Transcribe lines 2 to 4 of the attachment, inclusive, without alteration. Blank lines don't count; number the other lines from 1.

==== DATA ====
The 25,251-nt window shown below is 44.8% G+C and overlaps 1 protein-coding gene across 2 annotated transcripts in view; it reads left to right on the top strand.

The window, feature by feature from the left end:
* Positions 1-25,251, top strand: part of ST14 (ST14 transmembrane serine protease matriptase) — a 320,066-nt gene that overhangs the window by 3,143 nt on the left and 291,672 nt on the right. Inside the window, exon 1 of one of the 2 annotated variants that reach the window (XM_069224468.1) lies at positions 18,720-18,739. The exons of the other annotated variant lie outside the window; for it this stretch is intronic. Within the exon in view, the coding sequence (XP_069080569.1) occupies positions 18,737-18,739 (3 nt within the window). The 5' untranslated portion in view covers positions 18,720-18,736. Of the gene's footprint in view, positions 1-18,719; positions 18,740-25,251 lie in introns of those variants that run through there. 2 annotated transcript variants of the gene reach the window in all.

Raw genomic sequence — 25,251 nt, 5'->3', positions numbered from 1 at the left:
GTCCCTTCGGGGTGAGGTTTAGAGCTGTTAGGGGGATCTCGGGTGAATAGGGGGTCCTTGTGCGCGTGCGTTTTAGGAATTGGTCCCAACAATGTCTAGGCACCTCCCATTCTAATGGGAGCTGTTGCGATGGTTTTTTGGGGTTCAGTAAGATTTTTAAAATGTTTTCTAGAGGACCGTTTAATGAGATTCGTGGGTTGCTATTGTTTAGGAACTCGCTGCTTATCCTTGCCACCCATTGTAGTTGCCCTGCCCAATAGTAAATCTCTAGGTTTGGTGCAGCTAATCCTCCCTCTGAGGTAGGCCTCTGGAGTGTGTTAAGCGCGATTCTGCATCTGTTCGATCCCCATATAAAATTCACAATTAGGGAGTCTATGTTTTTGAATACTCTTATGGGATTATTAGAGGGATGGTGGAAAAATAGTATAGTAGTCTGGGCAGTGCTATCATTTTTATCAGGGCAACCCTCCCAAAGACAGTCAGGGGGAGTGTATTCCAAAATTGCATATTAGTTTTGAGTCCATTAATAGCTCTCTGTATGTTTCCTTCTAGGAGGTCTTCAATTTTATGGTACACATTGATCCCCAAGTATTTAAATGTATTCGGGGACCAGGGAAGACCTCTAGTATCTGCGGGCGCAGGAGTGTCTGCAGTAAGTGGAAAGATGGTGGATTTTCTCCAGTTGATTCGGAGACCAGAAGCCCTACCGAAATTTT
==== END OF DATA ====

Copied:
The window, feature by feature from the left end:
* Positions 1-25,251, top strand: part of ST14 (ST14 transmembrane serine protease matriptase) — a 320,066-nt gene that overhangs the window by 3,143 nt on the left and 291,672 nt on the right. Inside the window, exon 1 of one of the 2 annotated variants that reach the window (XM_069224468.1) lies at positions 18,720-18,739. The exons of the other annotated variant lie outside the window; for it this stretch is intronic. Within the exon in view, the coding sequence (XP_069080569.1) occupies positions 18,737-18,739 (3 nt within the window). The 5' untranslated portion in view covers positions 18,720-18,736. Of the gene's footprint in view, positions 1-18,719; positions 18,740-25,251 lie in introns of those variants that run through there. 2 annotated transcript variants of the gene reach the window in all.

Raw genomic sequence — 25,251 nt, 5'->3', positions numbered from 1 at the left: